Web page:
Presenter: Stephen Barabas Bsc BVMS MRCVS, veterinary director of VBS Direct Limited
The success of Team GB during the 2012 London Olympics (the best yet in my opinion) has to be attributed to the competitors dedication and hard work, yet there is little doubt that every small detail can make a difference. So it was fascinating to hear  that class IV laser therapy, the topic of discussion at last week’s webinar, was used on many of the athletes – both human and equine.

Mr Barabas led this webinar discussing the potential for Class IV laser therapy in veterinary practice. I fell into the 64% of the participating audience that had never encountered laser therapy being used as a therapeutic tool, and of the 36% that had encountered laser therapy, only 15% had actually used a laser within practice.

So what is laser therapy and how is it relevant to the veterinary profession? We know that it is becoming increasingly popular in the United States and is beginning to be taken on board within the UK. It is used across species, from horses, dogs and cats to exotics and small furries.

The vet opportunities for this type of therapy are enormous, and include use in musculoskeletal injuries, osteoarthritis, pre and post-surgery, pain management and wound management.

Now here comes the science and if you want the real in-depth ‘stuff’, the webinar is a good place to start. My explanation will fall very short of Stephen’ s as I can only cope with the simplest of approaches. Laser therapy is dependent on the wavelength of light, and infra-red light is utilised for therapeutic purposes. Infra-red is non-damaging to RNA and DNA within cells but can still penetrate deeply within tissues.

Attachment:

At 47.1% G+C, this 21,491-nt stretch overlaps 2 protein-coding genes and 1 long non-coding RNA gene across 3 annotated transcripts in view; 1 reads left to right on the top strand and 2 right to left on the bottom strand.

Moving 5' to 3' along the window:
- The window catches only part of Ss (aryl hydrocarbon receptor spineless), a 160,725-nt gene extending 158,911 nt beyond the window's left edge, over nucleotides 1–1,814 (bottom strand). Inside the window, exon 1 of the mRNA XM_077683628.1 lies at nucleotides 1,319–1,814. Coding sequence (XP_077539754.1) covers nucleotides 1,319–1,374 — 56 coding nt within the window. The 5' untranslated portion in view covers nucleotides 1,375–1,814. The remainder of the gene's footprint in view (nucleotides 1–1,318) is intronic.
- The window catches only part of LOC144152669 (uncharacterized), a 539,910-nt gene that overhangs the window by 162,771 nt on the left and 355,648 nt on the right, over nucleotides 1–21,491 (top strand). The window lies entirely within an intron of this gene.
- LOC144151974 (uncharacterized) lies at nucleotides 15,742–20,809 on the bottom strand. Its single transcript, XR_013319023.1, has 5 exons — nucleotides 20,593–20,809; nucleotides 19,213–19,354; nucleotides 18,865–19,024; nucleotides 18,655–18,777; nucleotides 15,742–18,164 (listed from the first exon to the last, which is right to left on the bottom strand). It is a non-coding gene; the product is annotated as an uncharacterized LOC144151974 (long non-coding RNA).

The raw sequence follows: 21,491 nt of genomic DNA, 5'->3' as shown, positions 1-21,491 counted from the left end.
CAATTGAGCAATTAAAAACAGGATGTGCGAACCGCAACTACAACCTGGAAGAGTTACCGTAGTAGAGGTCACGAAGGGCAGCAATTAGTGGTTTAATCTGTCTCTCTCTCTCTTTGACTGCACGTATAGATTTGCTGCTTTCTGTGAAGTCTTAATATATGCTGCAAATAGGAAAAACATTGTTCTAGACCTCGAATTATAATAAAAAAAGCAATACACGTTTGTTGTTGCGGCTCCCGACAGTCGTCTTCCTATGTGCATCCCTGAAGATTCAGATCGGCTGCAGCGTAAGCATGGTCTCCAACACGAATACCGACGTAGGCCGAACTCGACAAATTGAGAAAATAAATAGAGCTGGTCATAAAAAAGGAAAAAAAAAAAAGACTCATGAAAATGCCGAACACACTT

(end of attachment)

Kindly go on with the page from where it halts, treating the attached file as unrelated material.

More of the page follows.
It is infra-red which causes ‘bio-stimulation’ targeting cytochrome-C, causing an increase of ATP within cells, improving cellular repair and restoration to normal function. There is also an anti-inflammatory and pain relieving effect which is not well understood but in vivo and in-vitro studies have both shown laser therapy to reduce inflammatory markers.

The power and frequency of  wavelengths are important factors in considering where  laser therapy can be of most benefit. Class IV lasers which have greater power penetrate much deeper into tissues compared to class III lasers which tend to only penetrate as deep as the skin. This makes Class IV lasers of greatest therapeutic value. Also low frequency modes tend to be better for analgesia and stimulating chrondroblasts and osteoblasts. Higher frequency modes are better for healing soft tissues and contaminated wounds.

Stephen went on to discuss a number publications with evidence demonstrating the benefits of class IV lasers and a number of case reports from the healing of massive wounds to the treatment of feline gingivitis-stomatitis. It has to be said the results for these cases were impressive and, although still in its infancy and with the need for a lot more veterinary based evidence, class IV laser therapy may well be an increasingly useful tool for now and for the future.

The Stethoscope (MRCVS)

If you missed the webinar it is now available to watch for free until 17th September at the following link

http://thewebinarvet.com/vbslasertherapy/


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